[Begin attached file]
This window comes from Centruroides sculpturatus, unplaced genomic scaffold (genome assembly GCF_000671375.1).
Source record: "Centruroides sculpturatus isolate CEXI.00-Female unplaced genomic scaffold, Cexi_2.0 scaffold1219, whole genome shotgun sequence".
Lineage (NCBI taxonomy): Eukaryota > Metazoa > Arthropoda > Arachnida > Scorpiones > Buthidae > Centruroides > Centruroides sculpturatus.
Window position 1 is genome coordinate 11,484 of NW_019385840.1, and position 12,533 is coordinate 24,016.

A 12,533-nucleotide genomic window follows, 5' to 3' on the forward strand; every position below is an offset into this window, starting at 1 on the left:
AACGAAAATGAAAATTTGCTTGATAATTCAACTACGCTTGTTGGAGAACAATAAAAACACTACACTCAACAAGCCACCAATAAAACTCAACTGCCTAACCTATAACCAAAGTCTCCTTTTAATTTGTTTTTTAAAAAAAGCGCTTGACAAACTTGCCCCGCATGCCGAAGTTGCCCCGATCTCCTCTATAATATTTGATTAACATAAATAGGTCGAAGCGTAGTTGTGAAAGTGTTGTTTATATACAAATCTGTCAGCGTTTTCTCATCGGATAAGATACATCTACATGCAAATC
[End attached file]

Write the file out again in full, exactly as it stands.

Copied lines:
This window comes from Centruroides sculpturatus, unplaced genomic scaffold (genome assembly GCF_000671375.1).
Source record: "Centruroides sculpturatus isolate CEXI.00-Female unplaced genomic scaffold, Cexi_2.0 scaffold1219, whole genome shotgun sequence".
Lineage (NCBI taxonomy): Eukaryota > Metazoa > Arthropoda > Arachnida > Scorpiones > Buthidae > Centruroides > Centruroides sculpturatus.
Window position 1 is genome coordinate 11,484 of NW_019385840.1, and position 12,533 is coordinate 24,016.

A 12,533-nucleotide genomic window follows, 5' to 3' on the forward strand; every position below is an offset into this window, starting at 1 on the left:
AACGAAAATGAAAATTTGCTTGATAATTCAACTACGCTTGTTGGAGAACAATAAAAACACTACACTCAACAAGCCACCAATAAAACTCAACTGCCTAACCTATAACCAAAGTCTCCTTTTAATTTGTTTTTTAAAAAAAGCGCTTGACAAACTTGCCCCGCATGCCGAAGTTGCCCCGATCTCCTCTATAATATTTGATTAACATAAATAGGTCGAAGCGTAGTTGTGAAAGTGTTGTTTATATACAAATCTGTCAGCGTTTTCTCATCGGATAAGATACATCTACATGCAAATC